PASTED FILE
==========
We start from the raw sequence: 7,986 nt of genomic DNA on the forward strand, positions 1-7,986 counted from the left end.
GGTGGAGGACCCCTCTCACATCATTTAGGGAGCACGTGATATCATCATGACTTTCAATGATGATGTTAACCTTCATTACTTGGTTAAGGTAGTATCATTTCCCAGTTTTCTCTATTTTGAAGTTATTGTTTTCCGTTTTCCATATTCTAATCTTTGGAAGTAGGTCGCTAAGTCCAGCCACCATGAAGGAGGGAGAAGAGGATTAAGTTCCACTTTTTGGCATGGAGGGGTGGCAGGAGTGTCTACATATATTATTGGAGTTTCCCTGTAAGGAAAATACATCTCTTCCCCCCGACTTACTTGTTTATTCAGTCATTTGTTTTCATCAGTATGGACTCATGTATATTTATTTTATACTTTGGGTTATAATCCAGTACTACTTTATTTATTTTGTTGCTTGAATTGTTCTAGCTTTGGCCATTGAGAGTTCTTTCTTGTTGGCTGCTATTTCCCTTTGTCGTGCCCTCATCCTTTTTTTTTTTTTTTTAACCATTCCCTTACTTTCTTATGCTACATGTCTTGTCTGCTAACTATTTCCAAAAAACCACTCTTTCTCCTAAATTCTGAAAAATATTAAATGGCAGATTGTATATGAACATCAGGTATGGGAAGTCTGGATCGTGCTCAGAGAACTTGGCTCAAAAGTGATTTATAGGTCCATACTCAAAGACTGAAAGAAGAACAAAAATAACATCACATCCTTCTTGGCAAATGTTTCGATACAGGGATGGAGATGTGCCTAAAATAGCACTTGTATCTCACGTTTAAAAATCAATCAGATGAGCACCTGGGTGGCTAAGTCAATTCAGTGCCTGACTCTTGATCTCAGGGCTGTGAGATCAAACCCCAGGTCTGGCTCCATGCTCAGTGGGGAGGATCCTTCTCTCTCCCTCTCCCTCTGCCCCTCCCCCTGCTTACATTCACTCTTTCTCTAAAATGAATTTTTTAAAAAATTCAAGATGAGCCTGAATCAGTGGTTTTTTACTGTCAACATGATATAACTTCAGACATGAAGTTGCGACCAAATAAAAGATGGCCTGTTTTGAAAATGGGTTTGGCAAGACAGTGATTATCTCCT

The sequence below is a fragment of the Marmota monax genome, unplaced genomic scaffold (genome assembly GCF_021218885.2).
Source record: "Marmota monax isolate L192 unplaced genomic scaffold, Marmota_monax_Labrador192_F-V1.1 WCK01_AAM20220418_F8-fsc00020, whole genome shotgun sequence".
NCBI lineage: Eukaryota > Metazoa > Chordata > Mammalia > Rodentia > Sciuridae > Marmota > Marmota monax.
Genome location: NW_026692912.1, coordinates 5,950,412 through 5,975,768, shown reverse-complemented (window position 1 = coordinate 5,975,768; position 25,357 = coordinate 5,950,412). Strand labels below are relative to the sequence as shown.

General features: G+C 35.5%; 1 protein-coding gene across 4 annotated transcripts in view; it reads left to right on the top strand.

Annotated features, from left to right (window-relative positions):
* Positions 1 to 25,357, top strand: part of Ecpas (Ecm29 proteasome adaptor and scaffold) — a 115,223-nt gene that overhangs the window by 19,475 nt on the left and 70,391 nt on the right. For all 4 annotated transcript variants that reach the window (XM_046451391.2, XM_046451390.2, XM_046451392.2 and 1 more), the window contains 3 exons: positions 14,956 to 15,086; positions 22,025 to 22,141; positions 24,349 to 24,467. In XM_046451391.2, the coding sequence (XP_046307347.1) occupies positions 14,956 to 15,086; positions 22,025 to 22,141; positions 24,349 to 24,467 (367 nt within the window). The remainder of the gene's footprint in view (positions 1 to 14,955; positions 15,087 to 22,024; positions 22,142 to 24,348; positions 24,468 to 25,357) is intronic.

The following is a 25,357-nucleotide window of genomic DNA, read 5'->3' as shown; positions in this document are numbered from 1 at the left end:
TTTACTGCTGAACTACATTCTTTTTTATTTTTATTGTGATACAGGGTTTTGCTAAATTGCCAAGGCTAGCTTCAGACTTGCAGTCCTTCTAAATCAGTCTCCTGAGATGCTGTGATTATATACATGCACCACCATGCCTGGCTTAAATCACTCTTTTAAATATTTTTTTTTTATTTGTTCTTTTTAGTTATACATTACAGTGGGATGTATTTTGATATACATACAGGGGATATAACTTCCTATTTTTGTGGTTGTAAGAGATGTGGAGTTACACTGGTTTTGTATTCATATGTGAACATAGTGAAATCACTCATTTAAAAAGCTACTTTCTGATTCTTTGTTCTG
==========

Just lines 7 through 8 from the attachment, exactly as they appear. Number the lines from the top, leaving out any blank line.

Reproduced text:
General features: G+C 35.5%; 1 protein-coding gene across 4 annotated transcripts in view; it reads left to right on the top strand.

Annotated features, from left to right (window-relative positions):